Farm Bureau, Full Speed AheadPosted on Jul 1, 2013
At a time of Washington gridlock, when not much of anything is being resolved, Farm Bureau is not only seeing action on three of its policy priorities, we are setting the course. We are being proactive and strategic in recognizing and making the most of opportunities to move our policy agenda forward. The American Farm Bureau has set its policy goals and a plan of attack and we are now moving full speed ahead.
First up on Farm Bureau’s agenda is passage of the farm bill. The Senate passed its farm bill in June and the House is expected to begin floor deliberation soon. We are pleased with the Senate bill, which protects and strengthens the federal crop insurance program while not reducing its funding. It also provides farmers varied safety net options through the commodity program.
While the debate in the House will be more divisive than the Senate debate, the farm bill is still steaming ahead. I am optimistic we will see a new farm bill enacted this fall before the current one expires.
As soon as the Senate passed the farm bill, it turned its attention to another Farm Bureau priority—the immigration reform bill, which includes important agricultural labor provisions that Farm Bureau helped to create. We expect a robust floor debate, but I’m confident the Senate will pass this monumental legislation.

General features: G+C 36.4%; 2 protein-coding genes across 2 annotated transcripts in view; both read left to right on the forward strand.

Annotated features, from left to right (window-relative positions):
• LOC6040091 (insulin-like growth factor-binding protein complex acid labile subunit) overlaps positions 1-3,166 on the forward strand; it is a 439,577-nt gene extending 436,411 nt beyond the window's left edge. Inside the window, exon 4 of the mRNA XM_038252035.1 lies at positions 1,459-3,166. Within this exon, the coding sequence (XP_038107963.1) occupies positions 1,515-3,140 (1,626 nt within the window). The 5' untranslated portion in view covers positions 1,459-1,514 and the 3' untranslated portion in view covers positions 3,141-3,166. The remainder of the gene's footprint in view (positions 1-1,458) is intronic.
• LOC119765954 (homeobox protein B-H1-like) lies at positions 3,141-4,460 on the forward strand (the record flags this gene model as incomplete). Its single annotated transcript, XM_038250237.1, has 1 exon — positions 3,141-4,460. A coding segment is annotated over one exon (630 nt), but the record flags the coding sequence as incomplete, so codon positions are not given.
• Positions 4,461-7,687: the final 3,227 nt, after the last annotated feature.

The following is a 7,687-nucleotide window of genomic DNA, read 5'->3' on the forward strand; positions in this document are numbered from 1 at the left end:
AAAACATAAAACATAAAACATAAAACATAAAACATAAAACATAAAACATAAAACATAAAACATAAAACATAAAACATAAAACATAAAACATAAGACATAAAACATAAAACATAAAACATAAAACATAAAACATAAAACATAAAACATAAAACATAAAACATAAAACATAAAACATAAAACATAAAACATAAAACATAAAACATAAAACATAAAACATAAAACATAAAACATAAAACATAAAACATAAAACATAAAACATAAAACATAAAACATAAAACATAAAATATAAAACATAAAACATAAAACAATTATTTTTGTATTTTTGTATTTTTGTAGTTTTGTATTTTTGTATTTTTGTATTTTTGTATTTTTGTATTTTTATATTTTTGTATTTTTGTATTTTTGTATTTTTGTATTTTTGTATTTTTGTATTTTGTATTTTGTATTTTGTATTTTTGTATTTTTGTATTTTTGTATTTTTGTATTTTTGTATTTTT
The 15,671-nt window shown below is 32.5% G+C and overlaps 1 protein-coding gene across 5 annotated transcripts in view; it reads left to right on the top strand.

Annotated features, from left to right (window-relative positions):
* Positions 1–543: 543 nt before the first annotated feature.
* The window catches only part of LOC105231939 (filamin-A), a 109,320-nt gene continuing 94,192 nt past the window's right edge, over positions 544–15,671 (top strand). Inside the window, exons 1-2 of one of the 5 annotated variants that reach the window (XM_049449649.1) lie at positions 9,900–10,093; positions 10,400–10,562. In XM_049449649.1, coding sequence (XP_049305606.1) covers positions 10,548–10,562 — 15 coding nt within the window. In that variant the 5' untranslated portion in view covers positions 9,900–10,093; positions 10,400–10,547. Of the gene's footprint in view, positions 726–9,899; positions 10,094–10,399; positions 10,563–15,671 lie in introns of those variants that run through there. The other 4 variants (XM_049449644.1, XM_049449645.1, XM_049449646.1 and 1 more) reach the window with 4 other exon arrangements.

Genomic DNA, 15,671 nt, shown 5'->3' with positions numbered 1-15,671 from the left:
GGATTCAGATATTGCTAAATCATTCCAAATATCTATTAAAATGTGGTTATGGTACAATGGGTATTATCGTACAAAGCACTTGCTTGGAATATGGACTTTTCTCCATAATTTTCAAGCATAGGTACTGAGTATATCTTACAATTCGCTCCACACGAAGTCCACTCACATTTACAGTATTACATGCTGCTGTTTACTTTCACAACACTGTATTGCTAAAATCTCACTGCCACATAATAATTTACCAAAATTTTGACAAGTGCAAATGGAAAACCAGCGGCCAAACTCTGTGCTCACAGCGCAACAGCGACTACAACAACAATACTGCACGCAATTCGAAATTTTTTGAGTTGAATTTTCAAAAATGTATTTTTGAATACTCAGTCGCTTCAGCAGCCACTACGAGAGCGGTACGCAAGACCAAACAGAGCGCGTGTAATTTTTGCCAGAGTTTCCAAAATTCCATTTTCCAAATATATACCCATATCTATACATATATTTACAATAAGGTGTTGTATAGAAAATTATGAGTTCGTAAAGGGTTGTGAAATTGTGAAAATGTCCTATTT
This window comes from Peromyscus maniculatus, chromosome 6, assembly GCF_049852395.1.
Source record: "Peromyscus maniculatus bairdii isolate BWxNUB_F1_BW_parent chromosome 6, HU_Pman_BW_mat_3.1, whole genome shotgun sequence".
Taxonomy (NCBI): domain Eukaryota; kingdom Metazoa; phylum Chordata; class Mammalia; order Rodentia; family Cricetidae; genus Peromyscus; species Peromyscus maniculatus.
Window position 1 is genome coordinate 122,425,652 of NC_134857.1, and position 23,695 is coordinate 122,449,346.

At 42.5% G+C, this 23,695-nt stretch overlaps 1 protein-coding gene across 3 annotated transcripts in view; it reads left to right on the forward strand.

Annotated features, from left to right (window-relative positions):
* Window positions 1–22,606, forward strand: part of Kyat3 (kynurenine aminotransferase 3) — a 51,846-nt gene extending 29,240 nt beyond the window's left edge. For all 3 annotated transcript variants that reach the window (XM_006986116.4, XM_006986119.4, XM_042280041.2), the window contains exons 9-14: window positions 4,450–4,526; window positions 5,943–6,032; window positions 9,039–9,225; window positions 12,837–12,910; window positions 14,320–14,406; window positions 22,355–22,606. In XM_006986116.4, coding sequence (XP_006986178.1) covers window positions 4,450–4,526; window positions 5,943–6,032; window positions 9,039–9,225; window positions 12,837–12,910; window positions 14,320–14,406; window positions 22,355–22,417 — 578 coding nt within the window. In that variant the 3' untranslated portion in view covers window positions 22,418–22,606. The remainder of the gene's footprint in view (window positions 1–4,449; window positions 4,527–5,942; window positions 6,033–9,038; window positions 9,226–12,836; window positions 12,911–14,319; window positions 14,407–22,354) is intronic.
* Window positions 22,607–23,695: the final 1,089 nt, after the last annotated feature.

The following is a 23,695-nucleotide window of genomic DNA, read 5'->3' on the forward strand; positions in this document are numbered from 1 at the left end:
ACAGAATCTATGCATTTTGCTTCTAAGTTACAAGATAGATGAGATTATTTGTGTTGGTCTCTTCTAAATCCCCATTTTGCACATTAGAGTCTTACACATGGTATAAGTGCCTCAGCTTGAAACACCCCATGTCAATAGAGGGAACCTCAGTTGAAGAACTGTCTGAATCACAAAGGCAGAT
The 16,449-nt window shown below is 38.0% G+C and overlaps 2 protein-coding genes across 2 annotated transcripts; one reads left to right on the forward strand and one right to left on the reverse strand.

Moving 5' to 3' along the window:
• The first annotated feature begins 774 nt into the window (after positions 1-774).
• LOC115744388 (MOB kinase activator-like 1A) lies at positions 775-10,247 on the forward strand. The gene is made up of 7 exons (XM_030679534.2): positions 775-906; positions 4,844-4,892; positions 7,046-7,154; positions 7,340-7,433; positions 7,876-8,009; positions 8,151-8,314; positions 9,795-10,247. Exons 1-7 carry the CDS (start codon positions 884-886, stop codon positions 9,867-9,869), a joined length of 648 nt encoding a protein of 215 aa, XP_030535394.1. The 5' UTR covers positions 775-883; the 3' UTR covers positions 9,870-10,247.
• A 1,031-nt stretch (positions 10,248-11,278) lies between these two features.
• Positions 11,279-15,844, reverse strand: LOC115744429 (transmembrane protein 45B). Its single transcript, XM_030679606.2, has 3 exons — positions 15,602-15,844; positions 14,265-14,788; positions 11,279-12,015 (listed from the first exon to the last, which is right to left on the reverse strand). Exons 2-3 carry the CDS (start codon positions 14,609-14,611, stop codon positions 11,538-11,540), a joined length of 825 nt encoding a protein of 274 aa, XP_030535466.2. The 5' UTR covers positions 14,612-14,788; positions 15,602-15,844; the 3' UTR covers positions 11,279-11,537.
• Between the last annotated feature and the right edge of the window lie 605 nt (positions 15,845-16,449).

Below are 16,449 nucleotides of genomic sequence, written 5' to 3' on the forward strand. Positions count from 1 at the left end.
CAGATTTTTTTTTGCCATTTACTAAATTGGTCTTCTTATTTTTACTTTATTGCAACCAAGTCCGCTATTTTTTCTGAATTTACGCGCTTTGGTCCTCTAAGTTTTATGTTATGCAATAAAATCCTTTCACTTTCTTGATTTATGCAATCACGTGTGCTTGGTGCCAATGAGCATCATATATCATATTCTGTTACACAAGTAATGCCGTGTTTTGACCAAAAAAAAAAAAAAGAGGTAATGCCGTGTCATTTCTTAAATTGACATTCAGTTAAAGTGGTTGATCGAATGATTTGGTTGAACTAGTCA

The hill is steeper on the House side for immigration reform. Farm Bureau will need to work even harder to remind House members why farmers and ranchers can’t wait any longer for an agricultural labor program that works. But, I am confident we are up to the task.
The Senate’s passage of the Water Resources Development Act in May was another major milestone on the American Farm Bureau’s policy agenda. About four years overdue for reauthorization, WRDA, which focuses on upgrading waterway shipping infrastructure such as locks and dams, is finally on the move in Congress. Having an efficient and reliable inland waterway system in addition to competitive ports are vital to America’s ability to provide affordable agricultural products domestically and to compete internationally.
Again, because of politics as usual, things are expected to be more challenging on the House side. Farm Bureau members will need to urge their members of Congress to rise above politics and support U.S. agriculture’s global competitiveness. To those representatives from states that don’t border the Mississippi River, its tributaries or other inland waterways, we’ll need to remind them that more than 60 percent of our grain exports move on our inland waterways system.
Politics in Washington has always focused as much on who is up and who is down as it has on the details and content of actual policy. I believe the action so far on Farm Bureau’s issues shows that our new strategic way of representing our farm and ranch members clearly has us on the rise. While many only throw up their hands in despair against the stiff breeze of political gridlock, we adjust our sail, and powered by the force of our grassroots strength, we move deliberately toward our policy goals.